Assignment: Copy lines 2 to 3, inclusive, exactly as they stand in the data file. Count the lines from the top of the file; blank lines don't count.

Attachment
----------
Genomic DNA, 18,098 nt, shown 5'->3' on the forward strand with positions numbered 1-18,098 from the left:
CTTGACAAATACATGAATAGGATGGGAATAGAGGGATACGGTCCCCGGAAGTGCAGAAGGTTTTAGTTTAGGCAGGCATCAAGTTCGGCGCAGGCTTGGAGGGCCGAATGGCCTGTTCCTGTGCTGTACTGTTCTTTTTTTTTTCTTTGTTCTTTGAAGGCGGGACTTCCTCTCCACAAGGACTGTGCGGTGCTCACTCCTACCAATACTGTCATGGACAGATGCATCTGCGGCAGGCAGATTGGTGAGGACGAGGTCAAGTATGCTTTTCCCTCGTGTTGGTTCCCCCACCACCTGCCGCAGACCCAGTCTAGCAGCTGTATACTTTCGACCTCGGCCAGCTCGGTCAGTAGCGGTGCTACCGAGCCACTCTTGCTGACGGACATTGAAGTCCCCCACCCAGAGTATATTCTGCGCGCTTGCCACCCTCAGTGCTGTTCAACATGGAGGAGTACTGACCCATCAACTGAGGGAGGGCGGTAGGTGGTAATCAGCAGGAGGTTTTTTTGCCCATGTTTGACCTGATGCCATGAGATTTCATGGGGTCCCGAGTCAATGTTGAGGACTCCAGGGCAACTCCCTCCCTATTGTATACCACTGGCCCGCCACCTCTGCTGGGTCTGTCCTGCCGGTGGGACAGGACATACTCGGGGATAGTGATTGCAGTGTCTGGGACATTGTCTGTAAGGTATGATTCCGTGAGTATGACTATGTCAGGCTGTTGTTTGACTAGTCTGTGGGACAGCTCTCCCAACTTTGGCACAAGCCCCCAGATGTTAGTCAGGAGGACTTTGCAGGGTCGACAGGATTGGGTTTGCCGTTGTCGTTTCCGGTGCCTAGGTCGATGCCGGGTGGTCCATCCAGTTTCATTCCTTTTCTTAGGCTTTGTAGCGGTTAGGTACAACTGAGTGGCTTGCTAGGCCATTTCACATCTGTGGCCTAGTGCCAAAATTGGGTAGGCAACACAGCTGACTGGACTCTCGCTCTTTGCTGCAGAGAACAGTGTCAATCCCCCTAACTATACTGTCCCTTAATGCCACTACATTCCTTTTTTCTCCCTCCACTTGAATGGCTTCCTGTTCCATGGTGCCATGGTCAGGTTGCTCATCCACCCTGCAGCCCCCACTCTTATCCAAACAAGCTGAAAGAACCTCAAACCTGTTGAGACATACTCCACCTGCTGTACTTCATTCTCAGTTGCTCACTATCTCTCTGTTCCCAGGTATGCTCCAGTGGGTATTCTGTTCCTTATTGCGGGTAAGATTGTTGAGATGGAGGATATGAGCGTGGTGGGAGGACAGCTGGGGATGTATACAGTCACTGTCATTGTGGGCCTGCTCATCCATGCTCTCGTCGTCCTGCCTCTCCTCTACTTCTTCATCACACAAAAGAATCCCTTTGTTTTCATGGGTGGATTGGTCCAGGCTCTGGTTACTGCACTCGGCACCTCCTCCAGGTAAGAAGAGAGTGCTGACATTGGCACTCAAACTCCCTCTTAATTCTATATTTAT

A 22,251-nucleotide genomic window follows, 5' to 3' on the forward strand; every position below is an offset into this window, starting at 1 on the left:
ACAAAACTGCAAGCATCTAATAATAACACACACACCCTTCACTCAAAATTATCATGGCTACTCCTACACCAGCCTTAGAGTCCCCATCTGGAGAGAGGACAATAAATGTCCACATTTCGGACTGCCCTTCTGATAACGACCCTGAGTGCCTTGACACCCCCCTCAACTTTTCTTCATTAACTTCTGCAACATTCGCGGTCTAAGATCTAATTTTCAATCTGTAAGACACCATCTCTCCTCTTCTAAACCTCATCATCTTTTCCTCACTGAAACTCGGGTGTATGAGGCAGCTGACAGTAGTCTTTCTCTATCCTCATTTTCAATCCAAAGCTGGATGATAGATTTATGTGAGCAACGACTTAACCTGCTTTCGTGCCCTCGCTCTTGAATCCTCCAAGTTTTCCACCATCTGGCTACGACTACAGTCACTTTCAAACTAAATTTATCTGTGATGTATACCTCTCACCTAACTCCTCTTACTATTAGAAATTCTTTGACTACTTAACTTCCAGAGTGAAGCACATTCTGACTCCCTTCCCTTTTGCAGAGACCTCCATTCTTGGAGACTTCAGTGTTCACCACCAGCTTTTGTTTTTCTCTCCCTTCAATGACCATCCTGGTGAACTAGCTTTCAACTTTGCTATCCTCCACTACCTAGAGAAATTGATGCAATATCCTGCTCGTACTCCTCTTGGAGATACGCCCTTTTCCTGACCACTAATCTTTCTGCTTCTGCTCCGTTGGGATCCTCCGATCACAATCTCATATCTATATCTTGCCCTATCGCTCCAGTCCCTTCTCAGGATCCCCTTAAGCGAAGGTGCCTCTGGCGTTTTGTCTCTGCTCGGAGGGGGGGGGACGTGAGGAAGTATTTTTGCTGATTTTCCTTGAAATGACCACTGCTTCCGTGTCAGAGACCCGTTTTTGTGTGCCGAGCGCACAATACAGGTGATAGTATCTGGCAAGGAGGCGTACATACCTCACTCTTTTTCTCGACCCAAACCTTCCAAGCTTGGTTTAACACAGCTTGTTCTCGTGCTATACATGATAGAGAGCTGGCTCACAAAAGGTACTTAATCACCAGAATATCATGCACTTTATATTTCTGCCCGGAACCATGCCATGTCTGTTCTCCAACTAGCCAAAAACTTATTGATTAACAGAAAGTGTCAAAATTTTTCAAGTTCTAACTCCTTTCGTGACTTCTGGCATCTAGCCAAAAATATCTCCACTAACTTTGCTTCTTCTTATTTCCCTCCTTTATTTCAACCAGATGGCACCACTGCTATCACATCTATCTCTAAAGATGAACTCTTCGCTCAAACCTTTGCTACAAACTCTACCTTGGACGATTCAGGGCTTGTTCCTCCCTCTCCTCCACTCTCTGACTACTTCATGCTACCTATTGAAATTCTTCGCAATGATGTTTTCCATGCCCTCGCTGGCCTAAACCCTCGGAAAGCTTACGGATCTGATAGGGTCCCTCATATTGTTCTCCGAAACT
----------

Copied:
CTTGACAAATACATGAATAGGATGGGAATAGAGGGATACGGTCCCCGGAAGTGCAGAAGGTTTTAGTTTAGGCAGGCATCAAGTTCGGCGCAGGCTTGGAGGGCCGAATGGCCTGTTCCTGTGCTGTACTGTTCTTTTTTTTTTCTTTGTTCTTTGAAGGCGGGACTTCCTCTCCACAAGGACTGTGCGGTGCTCACTCCTACCAATACTGTCATGGACAGATGCATCTGCGGCAGGCAGATTGGTGAGGACGAGGTCAAGTATGCTTTTCCCTCGTGTTGGTTCCCCCACCACCTGCCGCAGACCCAGTCTAGCAGCTGTATACTTTCGACCTCGGCCAGCTCGGTCAGTAGCGGTGCTACCGAGCCACTCTTGCTGACGGACATTGAAGTCCCCCACCCAGAGTATATTCTGCGCGCTTGCCACCCTCAGTGCTGTTCAACATGGAGGAGTACTGACCCATCAACTGAGGGAGGGCGGTAGGTGGTAATCAGCAGGAGGTTTTTTTGCCCATGTTTGACCTGATGCCATGAGATTTCATGGGGTCCCGAGTCAATGTTGAGGACTCCAGGGCAACTCCCTCCCTATTGTATACCACTGGCCCGCCACCTCTGCTGGGTCTGTCCTGCCGGTGGGACAGGACATACTCGGGGATAGTGATTGCAGTGTCTGGGACATTGTCTGTAAGGTATGATTCCGTGAGTATGACTATGTCAGGCTGTTGTTTGACTAGTCTGTGGGACAGCTCTCCCAACTTTGGCACAAGCCCCCAGATGTTAGTCAGGAGGACTTTGCAGGGTCGACAGGATTGGGTTTGCCGTTGTCGTTTCCGGTGCCTAGGTCGATGCCGGGTGGTCCATCCAGTTTCATTCCTTTTCTTAGGCTTTGTAGCGGTTAGGTACAACTGAGTGGCTTGCTAGGCCATTTCACATCTGTGGCCTAGTGCCAAAATTGGGTAGGCAACACAGCTGACTGGACTCTCGCTCTTTGCTGCAGAGAACAGTGTCAATCCCCCTAACTATACTGTCCCTTAATGCCACTACATTCCTTTTTTCTCCCTCCACTTGAATGGCTTCCTGTTCCATGGTGCCATGGTCAGGTTGCTCATCCACCCTGCAGCCCCCACTCTTATCCAAACAAGCTGAAAGAACCTCAAACCTGTTGAGACATACTCCACCTGCTGTACTTCATTCTCAGTTGCTCACTATCTCTCTGTTCCCAGGTATGCTCCAGTGGGTATTCTGTTCCTTATTGCGGGTAAGATTGTTGAGATGGAGGATATGAGCGTGGTGGGAGGACAGCTGGGGATGTATACAGTCACTGTCATTGTGGGCCTGCTCATCCATGCTCTCGTCGTCCTGCCTCTCCTCTACTTCTTCATCACACAAAAGAATCCCTTTGTTTTCATGGGTGGATTGGTCCAGGCTCTGGTTACTGCACTCGGCACCTCCTCCAGGTAAGAAGAGAGTGCTGACATTGGCACTCAAACTCCCTCTTAATTCTATATTTAT

A 22,251-nucleotide genomic window follows, 5' to 3' on the forward strand; every position below is an offset into this window, starting at 1 on the left: